Monka Hatch rino/jazz at the Green Rooner
Plus: Boots Mussulli tribute, Keys to the City, jazz in Elm Park
By Chet Williamson
oU could call her a classical singer,
but she sings jazz. So call her a classical jazz singer. But she sings
Brazilian bossa novas like Astrid
Gilberto. So call her a classical jazz nova.
That has a nice ring to it but Monica
Hatch would be happy if you simply
called her a singer.
"Jazz to classical? It's not a difficult
for me," she said of her
chameleonlike ability to
shift stylistically. "The
easy because I rarely perform both styles
in one concert."
Transition and versatility define Hatch
as a singer. Since receiving her master's
degree at the New England Conservatory
of Music, she has been a featured soloist
for many of the area's finest choruses and
orchestras, and has gigged at the region's
best jazz clubs.
Wearing her jazz suit, Hatch will
appear at 8 p.m. Saturday, June 14, at the
Green Rooster Coffeehouse in United
Road. She will be accompanied
pianist Paul Broadnax and bassist Bob
The hiring of Broadnax offers a double treat. Besides being an accomplished
pianist, Broadnax is a singer of national
"We'll probably do a couple of duos,"
Hatch said. "I'm thinking of doing a tune
Misunderstand." A beautiful tune. Maybe
a cut from the CD that we do together,
The CD is If You Never Come to Me,
her debut, on the Worcester-based
Brownstone label. The disc showcases her
versatility, offering a mix of bossa nova
and standard jazz repertoire. Broadnax
plays piano throughout.
The voices of Hatch and Broadnax
offer an intriguing coupling.
''We usually sing in the same key," she
said. "I just happen to be an octave higher
than he is so we don't have to worry about
transposing tunes very much at all. Our
voices match nicely. He's got the rich,
lower bass and I've got more of the soprano range. And he harmonizes really nicelywithme."
BOOTS IN BRONZE: The late, great
saxophonist Henry "Boots" Mussulli will
be honored in a special Father's Day dedication at 2 p.m. Sunday, June 15. A monument with a plaque reading "Milford's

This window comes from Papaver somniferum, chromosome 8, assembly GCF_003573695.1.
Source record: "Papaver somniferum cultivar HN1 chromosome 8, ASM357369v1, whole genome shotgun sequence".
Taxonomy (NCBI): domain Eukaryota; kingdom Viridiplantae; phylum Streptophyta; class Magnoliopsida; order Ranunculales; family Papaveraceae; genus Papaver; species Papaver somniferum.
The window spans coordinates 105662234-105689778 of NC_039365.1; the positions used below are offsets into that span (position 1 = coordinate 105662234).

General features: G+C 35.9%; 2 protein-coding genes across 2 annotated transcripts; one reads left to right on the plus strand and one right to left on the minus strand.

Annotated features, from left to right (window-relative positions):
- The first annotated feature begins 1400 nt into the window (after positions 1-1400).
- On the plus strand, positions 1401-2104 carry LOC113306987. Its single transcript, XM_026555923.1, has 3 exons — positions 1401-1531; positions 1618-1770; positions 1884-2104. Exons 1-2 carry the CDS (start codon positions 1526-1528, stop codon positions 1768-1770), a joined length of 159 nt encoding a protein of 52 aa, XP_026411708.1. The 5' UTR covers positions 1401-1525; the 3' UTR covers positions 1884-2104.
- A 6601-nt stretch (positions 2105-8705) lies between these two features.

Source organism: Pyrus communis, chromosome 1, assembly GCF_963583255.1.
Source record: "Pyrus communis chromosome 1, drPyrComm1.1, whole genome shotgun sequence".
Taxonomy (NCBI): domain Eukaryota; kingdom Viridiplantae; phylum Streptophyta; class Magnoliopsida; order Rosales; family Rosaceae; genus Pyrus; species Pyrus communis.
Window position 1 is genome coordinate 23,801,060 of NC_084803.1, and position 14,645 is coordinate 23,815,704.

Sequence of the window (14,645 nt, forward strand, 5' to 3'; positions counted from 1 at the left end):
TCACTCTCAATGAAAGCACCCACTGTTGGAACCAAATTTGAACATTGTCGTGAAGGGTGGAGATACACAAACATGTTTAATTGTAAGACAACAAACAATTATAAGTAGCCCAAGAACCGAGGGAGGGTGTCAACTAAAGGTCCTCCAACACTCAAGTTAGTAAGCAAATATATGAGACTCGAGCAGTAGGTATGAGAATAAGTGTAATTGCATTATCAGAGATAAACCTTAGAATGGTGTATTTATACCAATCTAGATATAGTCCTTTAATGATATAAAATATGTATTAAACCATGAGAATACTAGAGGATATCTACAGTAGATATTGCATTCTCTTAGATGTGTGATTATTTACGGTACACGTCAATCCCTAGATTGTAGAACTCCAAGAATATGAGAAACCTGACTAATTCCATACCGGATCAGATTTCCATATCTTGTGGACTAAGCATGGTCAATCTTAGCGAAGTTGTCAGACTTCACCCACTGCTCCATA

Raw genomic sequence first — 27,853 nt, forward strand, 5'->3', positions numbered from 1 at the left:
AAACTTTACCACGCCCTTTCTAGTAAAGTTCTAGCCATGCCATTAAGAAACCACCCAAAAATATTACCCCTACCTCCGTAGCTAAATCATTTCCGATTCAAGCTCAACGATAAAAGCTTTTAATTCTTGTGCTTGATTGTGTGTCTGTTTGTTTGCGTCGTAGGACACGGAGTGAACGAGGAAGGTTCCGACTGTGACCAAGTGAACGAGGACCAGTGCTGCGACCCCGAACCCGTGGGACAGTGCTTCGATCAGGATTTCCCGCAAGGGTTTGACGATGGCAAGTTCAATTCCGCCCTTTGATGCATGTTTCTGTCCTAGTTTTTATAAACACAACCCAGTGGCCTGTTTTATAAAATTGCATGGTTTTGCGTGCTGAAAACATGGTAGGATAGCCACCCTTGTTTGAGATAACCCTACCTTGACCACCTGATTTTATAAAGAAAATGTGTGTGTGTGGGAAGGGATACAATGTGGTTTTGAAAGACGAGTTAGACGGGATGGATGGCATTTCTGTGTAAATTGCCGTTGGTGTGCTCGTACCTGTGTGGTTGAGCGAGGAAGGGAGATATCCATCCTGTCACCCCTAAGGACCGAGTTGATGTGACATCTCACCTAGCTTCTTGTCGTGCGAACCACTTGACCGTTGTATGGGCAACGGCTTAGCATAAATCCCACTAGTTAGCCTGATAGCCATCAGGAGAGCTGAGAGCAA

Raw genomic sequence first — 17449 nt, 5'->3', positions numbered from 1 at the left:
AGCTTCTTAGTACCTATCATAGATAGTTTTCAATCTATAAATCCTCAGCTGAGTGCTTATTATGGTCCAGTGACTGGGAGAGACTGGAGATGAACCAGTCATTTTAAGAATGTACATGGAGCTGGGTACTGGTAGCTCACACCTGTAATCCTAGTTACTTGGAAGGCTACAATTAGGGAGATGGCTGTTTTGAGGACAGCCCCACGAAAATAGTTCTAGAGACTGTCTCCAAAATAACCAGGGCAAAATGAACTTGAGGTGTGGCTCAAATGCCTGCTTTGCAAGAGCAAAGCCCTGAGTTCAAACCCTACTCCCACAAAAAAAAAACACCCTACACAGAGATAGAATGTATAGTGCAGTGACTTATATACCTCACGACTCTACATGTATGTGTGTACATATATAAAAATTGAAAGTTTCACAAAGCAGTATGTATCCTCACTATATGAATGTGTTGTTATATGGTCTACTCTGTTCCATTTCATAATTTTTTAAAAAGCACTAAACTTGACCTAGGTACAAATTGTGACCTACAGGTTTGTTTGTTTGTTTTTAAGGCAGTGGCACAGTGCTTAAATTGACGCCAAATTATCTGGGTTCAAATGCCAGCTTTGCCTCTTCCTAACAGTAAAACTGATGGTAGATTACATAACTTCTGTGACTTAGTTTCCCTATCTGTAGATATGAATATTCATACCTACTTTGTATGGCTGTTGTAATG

Music Man" will be set not far from the
former Mussulli home on Pond Street,
across from the Sacred Heart of Jesus
church in Milford.
"He was one of the finest alto saxophonists in the country," said longtime
friend and fellow musician Emil Haddad.
Mussulli, who was best known for his
work with Stan Kenton, was a brilliant
soloist whose melodic ideas always read
as tight and concise as gold on a hom.
Born and raised in Milford, Mussulli
directed a youth orchestra and taught privately there. Dave McKenna began his
career working with Mussulli. Hom man
Ken Sawyer, a longtime student of
Mussulli's, will present the Sawyer
pianist Teesha Sawyer, bassist Bunny
Price and drummer Dave Karacrus.
According to Haddad, many of "the cats"
who played with Mussulli, as well as family and friends, will be there to celebrate
28 KEYS TO THE CITY: Keys to the
City is a double album to benefit the
American Cancer Society and features
many of New England's finest pianists,
including Dave McKenna, Paul Broadnax,
Paul Schmeling and Ray Santisi.
The album was produced by Eric
Preusser, a drummer who played on all of
the album's tracks. He is also the owner of
Magnetic Music records, a Boston-based
label that released the disc. Keys to the
City is a follow-up to In Our Time, a
Boston jazz music sampler, which also
benefited the American Cancer Society.
"I lost my father and sister to cancer,"
Preusser said. "I was in the middle of producing In Our Time, at that time, and it
was going to be a for-profit venture. I
decided to change the angle. It was a way
for me to grieve."
Keys to the City is a double disc that
features original work by the pianists. It's
available in your better jazz-stocked
record stores or by calling (617) 354-7705.
JAZZ IN THE PARK: Two jazz groups
slated for the Thursday-night concerts at
Elm Park. Beginning at 6:30 p.m., July 17,
Dom V. and the Swing Out Big Band will
perform. And on July 31, Toni Ballard and
the Bevan Manson Trio will play songs off
her new CD, I'm Your Pal.